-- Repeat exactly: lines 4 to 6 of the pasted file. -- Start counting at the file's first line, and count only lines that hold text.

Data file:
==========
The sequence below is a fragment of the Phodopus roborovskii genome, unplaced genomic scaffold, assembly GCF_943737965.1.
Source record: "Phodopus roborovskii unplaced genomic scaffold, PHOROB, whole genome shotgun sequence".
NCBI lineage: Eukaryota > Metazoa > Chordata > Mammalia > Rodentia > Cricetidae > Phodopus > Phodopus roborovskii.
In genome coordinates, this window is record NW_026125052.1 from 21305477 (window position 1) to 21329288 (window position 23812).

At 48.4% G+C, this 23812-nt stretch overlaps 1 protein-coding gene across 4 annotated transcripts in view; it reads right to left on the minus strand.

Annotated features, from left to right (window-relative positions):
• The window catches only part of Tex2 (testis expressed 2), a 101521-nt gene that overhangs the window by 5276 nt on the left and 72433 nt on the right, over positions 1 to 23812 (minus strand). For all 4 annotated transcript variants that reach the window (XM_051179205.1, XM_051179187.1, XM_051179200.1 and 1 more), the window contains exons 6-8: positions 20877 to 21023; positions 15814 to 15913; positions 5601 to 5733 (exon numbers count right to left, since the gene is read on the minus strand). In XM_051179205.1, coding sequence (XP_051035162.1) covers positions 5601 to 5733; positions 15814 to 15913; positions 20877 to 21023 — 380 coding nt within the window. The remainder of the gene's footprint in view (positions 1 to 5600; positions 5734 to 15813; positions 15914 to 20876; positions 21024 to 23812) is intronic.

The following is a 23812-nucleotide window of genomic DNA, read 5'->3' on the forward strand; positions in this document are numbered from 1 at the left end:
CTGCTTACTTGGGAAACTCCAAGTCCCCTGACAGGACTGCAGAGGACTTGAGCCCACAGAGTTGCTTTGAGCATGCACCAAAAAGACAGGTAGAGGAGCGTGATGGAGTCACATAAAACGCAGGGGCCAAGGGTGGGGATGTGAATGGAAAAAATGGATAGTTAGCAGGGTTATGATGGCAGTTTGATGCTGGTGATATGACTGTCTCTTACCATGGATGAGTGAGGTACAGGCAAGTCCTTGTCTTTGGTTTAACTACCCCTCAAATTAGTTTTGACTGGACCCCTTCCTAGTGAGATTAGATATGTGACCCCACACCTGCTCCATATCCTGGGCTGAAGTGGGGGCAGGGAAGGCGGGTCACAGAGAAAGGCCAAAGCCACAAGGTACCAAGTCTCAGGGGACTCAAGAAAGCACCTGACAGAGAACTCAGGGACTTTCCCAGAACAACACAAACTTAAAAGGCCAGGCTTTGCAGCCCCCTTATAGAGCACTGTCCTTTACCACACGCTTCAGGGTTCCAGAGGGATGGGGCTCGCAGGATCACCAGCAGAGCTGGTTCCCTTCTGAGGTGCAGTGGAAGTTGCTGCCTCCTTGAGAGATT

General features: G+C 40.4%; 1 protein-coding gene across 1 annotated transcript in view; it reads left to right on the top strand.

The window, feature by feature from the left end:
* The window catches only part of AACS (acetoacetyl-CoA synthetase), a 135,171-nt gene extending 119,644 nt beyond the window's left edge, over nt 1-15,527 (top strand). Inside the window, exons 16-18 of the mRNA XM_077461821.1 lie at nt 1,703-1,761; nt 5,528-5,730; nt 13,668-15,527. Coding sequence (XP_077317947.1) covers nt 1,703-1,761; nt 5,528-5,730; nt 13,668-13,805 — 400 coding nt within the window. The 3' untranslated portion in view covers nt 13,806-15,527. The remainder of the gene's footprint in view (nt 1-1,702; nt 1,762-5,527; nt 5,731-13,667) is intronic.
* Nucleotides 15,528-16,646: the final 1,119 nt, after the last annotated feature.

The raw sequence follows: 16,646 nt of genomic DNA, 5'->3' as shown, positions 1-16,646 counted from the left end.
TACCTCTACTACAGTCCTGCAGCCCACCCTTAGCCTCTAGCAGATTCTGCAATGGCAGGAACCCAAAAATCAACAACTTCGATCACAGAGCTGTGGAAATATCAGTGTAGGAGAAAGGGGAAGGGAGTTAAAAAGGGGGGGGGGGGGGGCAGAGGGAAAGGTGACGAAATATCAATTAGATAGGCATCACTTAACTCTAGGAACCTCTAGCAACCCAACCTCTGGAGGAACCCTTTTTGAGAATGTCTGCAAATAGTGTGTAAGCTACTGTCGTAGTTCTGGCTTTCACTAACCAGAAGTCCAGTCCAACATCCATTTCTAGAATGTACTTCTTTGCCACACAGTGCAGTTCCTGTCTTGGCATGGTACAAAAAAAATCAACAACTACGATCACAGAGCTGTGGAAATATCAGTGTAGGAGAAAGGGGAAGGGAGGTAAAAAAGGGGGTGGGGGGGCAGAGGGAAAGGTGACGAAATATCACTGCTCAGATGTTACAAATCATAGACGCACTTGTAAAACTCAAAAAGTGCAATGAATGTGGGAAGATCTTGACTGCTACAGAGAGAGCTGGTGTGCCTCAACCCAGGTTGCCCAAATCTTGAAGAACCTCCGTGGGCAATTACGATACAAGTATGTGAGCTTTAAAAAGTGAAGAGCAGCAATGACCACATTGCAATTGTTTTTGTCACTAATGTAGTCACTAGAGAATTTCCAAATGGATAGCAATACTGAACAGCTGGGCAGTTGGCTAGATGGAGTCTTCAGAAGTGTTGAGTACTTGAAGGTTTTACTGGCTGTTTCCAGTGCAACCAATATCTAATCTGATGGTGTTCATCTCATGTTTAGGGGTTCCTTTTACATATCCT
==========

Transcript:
In genome coordinates, this window is record NW_026125052.1 from 21305477 (window position 1) to 21329288 (window position 23812).

At 48.4% G+C, this 23812-nt stretch overlaps 1 protein-coding gene across 4 annotated transcripts in view; it reads right to left on the minus strand.

Annotated features, from left to right (window-relative positions):